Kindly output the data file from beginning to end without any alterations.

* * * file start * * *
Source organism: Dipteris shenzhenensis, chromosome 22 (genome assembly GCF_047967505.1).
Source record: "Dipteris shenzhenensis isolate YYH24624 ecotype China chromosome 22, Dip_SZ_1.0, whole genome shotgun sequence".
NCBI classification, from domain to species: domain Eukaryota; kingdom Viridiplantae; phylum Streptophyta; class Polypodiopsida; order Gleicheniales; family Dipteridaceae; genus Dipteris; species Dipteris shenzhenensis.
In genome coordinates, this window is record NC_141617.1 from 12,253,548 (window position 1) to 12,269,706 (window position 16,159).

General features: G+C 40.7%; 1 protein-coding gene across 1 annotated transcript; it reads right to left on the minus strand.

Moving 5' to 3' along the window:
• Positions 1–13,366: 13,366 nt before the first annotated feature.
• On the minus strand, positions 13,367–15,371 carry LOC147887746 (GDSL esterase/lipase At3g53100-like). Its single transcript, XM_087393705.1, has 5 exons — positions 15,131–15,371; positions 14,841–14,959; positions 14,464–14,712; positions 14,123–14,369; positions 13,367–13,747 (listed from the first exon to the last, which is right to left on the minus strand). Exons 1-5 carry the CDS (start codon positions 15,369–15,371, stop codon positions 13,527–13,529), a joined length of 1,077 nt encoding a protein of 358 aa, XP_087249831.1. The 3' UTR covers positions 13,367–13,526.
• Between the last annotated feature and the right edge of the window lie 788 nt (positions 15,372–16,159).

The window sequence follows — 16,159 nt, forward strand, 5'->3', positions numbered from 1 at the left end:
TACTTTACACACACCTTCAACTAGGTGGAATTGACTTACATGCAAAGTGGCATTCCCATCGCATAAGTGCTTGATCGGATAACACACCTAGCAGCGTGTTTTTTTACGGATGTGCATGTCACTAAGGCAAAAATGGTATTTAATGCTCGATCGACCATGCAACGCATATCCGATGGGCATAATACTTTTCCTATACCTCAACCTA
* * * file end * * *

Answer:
Source organism: Dipteris shenzhenensis, chromosome 22 (genome assembly GCF_047967505.1).
Source record: "Dipteris shenzhenensis isolate YYH24624 ecotype China chromosome 22, Dip_SZ_1.0, whole genome shotgun sequence".
NCBI classification, from domain to species: domain Eukaryota; kingdom Viridiplantae; phylum Streptophyta; class Polypodiopsida; order Gleicheniales; family Dipteridaceae; genus Dipteris; species Dipteris shenzhenensis.
In genome coordinates, this window is record NC_141617.1 from 12,253,548 (window position 1) to 12,269,706 (window position 16,159).

General features: G+C 40.7%; 1 protein-coding gene across 1 annotated transcript; it reads right to left on the minus strand.

Moving 5' to 3' along the window:
• Positions 1–13,366: 13,366 nt before the first annotated feature.
• On the minus strand, positions 13,367–15,371 carry LOC147887746 (GDSL esterase/lipase At3g53100-like). Its single transcript, XM_087393705.1, has 5 exons — positions 15,131–15,371; positions 14,841–14,959; positions 14,464–14,712; positions 14,123–14,369; positions 13,367–13,747 (listed from the first exon to the last, which is right to left on the minus strand). Exons 1-5 carry the CDS (start codon positions 15,369–15,371, stop codon positions 13,527–13,529), a joined length of 1,077 nt encoding a protein of 358 aa, XP_087249831.1. The 3' UTR covers positions 13,367–13,526.
• Between the last annotated feature and the right edge of the window lie 788 nt (positions 15,372–16,159).

The window sequence follows — 16,159 nt, forward strand, 5'->3', positions numbered from 1 at the left end:
TACTTTACACACACCTTCAACTAGGTGGAATTGACTTACATGCAAAGTGGCATTCCCATCGCATAAGTGCTTGATCGGATAACACACCTAGCAGCGTGTTTTTTTACGGATGTGCATGTCACTAAGGCAAAAATGGTATTTAATGCTCGATCGACCATGCAACGCATATCCGATGGGCATAATACTTTTCCTATACCTCAACCTA